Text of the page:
Until MrsK put her foot down, I used to keep old editions of dictionaries, so that I could keep an eye on usages like hyphens in composite words (like 'non-stop') and the italicization (etc) of foreign borrowings. Misleadingly for the hen, which is brown, the word 'blackbird' started life as 'black bird' and then became 'black-bird' before becoming completely agglutinated into one word.

From memory, the 5th edition of COED dropped the italicization of 'rôle' but kept the circumflex. The circumflex was an optional variant in the 6th edition. but has now disappeared without  trace. I haven't checked (but will) – and I expect to find that 'restaurant' has lost its italics but croissant hasn't yet†.
And on the subject of croissants, I think it was my late lamented mentor Joe Cremona (see this blog, passim) who attributed its invention to a Parisian patissier, in celebration of a French victory over the Ottomans. I believe some spoilsport has since disproved this story, but se non è vero, è ben trovato.
</autobiographical_note>
It takes time for foreign borrowings to assimilate. Stick around.

Update 2014.03.12.16:55 – Added afterthought in blue.

Update 2014.03.13.15:55 – Added  this note:

†The actual story is rather different. The latest edition of COED doesn't use italics to indicate the degrees of relative  naturalization of the two words. It uses IPA symbols (which I wish some other dictionaries did: what does kruh-san MEAN FFS  – apart, of course from 'You know, like all proper Americans say, duh!)? 'Restaurant' has /rɒnt/, fully anglicized, without a nasalized 'o', but with a t (not present, according to the article, in American English).  'Croissant' has the French vowel [ɔ̃] [excuse the transcription: it was either that or  'ɔ with a ~' NOW FIXED], and no t.




Update 2014.05.01.14:15 – Added  this PS to that note  (), and updated footer:
PS I've just remembered my first introduction to the IPA in a second-year French lesson: 'ɔ with a ~' would be wrong anyway. The crucial mnemonic is sans son sang: they aren't homophones – and croissant uses the sound used in the 1st and 3rd word (not the 'ɔ with a ~ ɔ̃' proposed by COED, but ã).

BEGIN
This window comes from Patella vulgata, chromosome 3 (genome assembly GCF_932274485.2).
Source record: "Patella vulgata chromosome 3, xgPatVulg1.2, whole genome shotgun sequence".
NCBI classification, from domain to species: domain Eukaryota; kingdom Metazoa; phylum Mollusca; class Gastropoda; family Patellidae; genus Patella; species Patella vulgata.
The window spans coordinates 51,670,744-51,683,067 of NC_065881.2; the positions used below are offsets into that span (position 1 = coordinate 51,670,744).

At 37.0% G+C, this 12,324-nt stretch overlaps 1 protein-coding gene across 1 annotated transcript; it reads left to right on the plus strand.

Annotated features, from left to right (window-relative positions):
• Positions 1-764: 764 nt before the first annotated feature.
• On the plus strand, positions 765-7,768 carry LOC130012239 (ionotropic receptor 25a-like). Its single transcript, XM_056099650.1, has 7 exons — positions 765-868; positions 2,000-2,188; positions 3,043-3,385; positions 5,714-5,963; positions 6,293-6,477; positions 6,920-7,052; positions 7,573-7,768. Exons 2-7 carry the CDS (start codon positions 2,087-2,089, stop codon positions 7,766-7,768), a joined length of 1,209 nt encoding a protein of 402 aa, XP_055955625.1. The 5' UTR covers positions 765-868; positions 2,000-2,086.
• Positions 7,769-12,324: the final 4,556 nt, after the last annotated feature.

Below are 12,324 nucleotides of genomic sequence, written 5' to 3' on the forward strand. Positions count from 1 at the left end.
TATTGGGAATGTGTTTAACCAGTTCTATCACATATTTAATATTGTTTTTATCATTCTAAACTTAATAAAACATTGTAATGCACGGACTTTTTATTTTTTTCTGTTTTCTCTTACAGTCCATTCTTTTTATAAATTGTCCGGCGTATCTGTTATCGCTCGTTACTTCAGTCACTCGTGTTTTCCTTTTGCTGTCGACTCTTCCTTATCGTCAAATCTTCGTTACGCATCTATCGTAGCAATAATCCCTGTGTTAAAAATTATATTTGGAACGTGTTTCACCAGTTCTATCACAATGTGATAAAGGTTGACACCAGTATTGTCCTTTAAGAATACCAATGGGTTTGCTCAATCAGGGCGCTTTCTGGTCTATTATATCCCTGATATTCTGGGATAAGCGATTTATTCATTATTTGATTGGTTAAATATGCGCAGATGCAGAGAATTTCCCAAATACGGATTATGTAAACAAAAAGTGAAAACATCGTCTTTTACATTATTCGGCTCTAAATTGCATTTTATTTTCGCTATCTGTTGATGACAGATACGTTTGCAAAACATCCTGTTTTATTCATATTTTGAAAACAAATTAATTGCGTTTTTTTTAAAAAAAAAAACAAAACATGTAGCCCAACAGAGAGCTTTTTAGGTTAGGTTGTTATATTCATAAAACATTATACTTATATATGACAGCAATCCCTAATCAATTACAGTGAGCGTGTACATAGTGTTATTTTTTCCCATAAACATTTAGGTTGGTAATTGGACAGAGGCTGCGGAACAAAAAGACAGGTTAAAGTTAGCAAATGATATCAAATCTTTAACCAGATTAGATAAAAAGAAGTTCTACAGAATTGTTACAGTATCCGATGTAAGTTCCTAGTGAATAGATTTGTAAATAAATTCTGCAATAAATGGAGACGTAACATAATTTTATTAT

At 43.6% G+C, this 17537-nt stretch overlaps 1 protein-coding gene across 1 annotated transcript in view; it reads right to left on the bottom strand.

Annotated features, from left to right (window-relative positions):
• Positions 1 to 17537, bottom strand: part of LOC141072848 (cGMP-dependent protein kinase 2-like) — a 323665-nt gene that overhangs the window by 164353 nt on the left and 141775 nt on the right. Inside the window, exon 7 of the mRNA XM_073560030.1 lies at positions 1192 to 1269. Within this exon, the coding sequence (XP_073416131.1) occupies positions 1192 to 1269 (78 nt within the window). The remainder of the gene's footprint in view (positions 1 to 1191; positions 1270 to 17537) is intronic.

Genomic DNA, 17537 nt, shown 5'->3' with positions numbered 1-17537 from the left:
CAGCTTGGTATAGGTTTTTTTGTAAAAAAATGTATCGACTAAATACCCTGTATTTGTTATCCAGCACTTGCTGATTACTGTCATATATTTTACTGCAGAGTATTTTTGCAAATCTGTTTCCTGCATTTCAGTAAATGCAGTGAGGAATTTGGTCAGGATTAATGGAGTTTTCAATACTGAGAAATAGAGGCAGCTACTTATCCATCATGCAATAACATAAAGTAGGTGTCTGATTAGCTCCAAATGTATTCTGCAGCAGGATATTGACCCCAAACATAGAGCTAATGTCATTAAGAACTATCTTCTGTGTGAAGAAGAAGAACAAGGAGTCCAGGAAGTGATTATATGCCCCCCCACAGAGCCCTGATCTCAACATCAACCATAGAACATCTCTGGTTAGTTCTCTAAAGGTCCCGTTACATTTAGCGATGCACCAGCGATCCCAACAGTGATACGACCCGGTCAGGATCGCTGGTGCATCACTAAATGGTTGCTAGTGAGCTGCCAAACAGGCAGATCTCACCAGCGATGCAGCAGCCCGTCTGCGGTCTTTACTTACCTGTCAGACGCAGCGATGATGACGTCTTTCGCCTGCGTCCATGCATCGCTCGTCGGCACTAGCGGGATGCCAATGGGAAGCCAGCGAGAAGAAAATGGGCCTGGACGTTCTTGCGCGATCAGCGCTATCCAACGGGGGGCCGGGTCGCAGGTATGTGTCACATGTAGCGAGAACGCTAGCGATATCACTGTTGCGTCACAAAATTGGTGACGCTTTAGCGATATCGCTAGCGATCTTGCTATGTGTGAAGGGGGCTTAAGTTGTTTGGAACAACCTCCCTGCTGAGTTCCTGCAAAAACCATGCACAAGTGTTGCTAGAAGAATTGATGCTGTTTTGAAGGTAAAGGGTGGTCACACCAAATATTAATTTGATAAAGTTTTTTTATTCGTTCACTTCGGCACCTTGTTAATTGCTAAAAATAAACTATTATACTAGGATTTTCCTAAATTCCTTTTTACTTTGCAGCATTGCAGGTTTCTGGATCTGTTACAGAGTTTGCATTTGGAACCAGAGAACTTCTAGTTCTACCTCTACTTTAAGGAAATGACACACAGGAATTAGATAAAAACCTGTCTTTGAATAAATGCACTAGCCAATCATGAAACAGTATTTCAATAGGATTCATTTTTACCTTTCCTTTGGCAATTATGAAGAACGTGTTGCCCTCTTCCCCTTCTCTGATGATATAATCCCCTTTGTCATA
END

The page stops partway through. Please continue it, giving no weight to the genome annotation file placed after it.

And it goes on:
Update 2014.10.10.10:35 – Added  this PPS:
PPS
In further hyphen-related news, I've just found this undeveloped stub of a blogpost, started and discarded many moons ago:
My 2011 Christmas stocking contained a DVD  that I imagine the donors will be aghast to learn had the damning endorsement 'laugh-out [sic] loud'. What can  the copy-writer have had in mind with that hyphen? Maybe it was the typesetter (if such a person exists in the world of DVD covers) enforcing, mindlessly, a house style that said 'words that combine a verb with a preposition should be hyphenated'. Perhaps a 'laugh-out', in this hypothetical person's mind, was a bit like a blow-out, but with uncontained laughter rather than food.

That's a blow-out in the Grande Bouffe sense, of course a feast that led to ruptured guts (like a blow-out in the motor-tyre sense) would not be funny. Well, not so as to make one laugh, out-loud or otherwise.
Update 2014.10.10.11:55 –  Fix in green

Update 2016.08.11.12:55 –  Typo fix (and deleted outdated footer).

Wednesday, 5 March 2014

You can't judge a book...

 Judge it? Chance'd be a fine thing: you can't even FIND it!

Tales from the Word-Face


Visitors to my author page could be forgiven for being a little confused.

When I published the paperback of #WVGTbook I thought ahead. At the Author Central page an author can Add a Book. You click the button and a number of possibilities appear. You select one and then click the This is my Book button (a strangely satisfying process).